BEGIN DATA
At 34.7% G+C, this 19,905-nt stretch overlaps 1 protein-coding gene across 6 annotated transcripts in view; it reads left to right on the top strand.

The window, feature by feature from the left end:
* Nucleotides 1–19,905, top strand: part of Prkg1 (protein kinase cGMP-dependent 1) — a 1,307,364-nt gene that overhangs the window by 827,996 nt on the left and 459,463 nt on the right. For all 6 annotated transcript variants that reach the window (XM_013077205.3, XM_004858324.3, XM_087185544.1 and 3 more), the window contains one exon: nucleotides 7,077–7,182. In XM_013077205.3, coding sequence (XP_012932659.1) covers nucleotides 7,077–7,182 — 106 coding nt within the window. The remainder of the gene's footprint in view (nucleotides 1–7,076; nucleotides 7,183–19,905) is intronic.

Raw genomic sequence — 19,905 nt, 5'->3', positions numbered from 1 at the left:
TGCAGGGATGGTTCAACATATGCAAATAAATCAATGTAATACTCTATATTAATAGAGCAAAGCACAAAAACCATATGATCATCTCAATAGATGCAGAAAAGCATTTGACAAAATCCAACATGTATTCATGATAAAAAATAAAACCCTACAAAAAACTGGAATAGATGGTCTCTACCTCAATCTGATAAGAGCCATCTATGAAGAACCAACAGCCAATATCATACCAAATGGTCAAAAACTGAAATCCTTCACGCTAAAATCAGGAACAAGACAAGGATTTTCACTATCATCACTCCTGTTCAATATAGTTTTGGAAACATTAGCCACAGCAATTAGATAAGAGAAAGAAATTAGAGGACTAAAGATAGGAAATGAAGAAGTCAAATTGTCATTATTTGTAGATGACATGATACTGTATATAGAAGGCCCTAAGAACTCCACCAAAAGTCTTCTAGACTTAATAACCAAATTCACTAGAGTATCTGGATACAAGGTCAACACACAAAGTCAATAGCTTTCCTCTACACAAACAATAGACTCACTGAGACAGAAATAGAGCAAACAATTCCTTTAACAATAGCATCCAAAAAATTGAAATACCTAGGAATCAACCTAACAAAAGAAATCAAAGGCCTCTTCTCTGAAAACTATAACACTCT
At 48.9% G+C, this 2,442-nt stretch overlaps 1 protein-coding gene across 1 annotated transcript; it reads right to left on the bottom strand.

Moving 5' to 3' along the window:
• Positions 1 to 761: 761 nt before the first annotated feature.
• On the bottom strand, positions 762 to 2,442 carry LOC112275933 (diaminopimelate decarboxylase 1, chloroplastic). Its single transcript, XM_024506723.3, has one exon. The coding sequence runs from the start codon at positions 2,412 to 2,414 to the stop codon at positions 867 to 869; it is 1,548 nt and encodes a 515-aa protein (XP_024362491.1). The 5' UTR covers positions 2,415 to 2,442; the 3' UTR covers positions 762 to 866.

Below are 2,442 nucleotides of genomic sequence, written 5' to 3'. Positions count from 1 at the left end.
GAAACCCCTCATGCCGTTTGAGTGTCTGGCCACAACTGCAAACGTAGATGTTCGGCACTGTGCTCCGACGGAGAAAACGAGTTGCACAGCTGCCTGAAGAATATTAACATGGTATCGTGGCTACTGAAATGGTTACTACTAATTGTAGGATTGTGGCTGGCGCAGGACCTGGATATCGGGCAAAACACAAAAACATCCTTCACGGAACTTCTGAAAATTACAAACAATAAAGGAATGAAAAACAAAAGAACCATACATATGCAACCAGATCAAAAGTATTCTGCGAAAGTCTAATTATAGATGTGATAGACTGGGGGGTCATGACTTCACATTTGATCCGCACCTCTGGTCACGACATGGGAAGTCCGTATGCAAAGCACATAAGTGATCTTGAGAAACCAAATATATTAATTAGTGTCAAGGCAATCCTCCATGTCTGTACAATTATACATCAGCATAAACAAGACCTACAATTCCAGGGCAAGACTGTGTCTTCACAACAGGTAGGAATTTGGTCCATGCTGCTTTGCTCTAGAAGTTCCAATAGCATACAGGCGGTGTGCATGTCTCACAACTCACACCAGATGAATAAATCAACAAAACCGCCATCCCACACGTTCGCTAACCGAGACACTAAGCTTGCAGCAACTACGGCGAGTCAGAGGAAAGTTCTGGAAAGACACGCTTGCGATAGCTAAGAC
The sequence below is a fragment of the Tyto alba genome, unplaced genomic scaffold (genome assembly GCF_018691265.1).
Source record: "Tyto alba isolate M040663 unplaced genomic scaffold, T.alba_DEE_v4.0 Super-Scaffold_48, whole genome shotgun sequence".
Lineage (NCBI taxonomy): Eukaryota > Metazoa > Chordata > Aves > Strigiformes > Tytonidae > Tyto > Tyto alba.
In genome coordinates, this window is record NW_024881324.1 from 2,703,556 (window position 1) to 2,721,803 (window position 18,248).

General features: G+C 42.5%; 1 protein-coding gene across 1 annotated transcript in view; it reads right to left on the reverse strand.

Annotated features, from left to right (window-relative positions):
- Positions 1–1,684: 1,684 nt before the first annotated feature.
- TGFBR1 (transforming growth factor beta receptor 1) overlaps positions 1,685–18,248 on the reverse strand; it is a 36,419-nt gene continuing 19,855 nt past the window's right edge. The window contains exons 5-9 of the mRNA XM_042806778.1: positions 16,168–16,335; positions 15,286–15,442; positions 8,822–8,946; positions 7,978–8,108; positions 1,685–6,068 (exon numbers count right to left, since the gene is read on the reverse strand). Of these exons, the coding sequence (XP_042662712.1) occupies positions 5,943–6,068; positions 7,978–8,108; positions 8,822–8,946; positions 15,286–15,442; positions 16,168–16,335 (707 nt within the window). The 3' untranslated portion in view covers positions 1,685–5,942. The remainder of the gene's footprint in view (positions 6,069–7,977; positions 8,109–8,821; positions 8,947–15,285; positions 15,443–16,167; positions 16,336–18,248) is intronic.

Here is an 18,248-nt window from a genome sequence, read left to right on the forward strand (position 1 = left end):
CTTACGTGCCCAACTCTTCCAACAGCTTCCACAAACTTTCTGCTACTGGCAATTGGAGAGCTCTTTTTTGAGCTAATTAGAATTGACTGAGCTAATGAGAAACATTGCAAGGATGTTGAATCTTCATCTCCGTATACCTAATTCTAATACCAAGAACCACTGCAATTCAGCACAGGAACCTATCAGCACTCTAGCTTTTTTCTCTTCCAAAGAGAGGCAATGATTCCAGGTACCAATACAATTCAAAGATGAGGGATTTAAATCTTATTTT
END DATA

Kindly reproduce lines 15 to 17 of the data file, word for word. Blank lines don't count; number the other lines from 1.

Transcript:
In genome coordinates, this window is record NW_024881324.1 from 2,703,556 (window position 1) to 2,721,803 (window position 18,248).

General features: G+C 42.5%; 1 protein-coding gene across 1 annotated transcript in view; it reads right to left on the reverse strand.

Annotated features, from left to right (window-relative positions):